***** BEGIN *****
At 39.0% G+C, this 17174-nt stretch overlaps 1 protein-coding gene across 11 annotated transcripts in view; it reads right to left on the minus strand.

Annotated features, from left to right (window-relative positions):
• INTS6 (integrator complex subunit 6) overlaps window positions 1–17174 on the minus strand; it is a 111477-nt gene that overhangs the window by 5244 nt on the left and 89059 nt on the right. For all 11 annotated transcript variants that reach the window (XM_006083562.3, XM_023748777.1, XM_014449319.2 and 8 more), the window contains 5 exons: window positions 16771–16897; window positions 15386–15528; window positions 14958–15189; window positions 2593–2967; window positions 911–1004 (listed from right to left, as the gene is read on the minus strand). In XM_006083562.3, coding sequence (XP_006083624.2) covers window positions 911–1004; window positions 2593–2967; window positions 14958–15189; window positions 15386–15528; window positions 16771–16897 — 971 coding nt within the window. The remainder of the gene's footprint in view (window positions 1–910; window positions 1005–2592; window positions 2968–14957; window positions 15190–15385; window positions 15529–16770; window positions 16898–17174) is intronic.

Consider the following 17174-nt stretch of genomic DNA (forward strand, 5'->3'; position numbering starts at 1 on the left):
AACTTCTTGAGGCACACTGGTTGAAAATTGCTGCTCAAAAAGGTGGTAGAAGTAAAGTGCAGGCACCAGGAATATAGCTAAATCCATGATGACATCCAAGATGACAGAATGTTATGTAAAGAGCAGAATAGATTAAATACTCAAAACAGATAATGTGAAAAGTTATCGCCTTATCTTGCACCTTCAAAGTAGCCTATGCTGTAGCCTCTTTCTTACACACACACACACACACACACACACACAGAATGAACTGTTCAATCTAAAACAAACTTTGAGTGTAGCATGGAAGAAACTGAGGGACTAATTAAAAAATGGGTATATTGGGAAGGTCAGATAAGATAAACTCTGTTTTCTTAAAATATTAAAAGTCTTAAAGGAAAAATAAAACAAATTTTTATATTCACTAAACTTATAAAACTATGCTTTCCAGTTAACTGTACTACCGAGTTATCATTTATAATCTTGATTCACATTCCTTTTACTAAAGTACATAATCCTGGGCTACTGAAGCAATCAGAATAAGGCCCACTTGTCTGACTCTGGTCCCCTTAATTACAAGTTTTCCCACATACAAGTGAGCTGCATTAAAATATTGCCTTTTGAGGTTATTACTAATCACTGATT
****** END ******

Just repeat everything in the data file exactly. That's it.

At 39.0% G+C, this 17174-nt stretch overlaps 1 protein-coding gene across 11 annotated transcripts in view; it reads right to left on the minus strand.

Annotated features, from left to right (window-relative positions):
• INTS6 (integrator complex subunit 6) overlaps window positions 1–17174 on the minus strand; it is a 111477-nt gene that overhangs the window by 5244 nt on the left and 89059 nt on the right. For all 11 annotated transcript variants that reach the window (XM_006083562.3, XM_023748777.1, XM_014449319.2 and 8 more), the window contains 5 exons: window positions 16771–16897; window positions 15386–15528; window positions 14958–15189; window positions 2593–2967; window positions 911–1004 (listed from right to left, as the gene is read on the minus strand). In XM_006083562.3, coding sequence (XP_006083624.2) covers window positions 911–1004; window positions 2593–2967; window positions 14958–15189; window positions 15386–15528; window positions 16771–16897 — 971 coding nt within the window. The remainder of the gene's footprint in view (window positions 1–910; window positions 1005–2592; window positions 2968–14957; window positions 15190–15385; window positions 15529–16770; window positions 16898–17174) is intronic.

Consider the following 17174-nt stretch of genomic DNA (forward strand, 5'->3'; position numbering starts at 1 on the left):
AACTTCTTGAGGCACACTGGTTGAAAATTGCTGCTCAAAAAGGTGGTAGAAGTAAAGTGCAGGCACCAGGAATATAGCTAAATCCATGATGACATCCAAGATGACAGAATGTTATGTAAAGAGCAGAATAGATTAAATACTCAAAACAGATAATGTGAAAAGTTATCGCCTTATCTTGCACCTTCAAAGTAGCCTATGCTGTAGCCTCTTTCTTACACACACACACACACACACACACACACAGAATGAACTGTTCAATCTAAAACAAACTTTGAGTGTAGCATGGAAGAAACTGAGGGACTAATTAAAAAATGGGTATATTGGGAAGGTCAGATAAGATAAACTCTGTTTTCTTAAAATATTAAAAGTCTTAAAGGAAAAATAAAACAAATTTTTATATTCACTAAACTTATAAAACTATGCTTTCCAGTTAACTGTACTACCGAGTTATCATTTATAATCTTGATTCACATTCCTTTTACTAAAGTACATAATCCTGGGCTACTGAAGCAATCAGAATAAGGCCCACTTGTCTGACTCTGGTCCCCTTAATTACAAGTTTTCCCACATACAAGTGAGCTGCATTAAAATATTGCCTTTTGAGGTTATTACTAATCACTGATT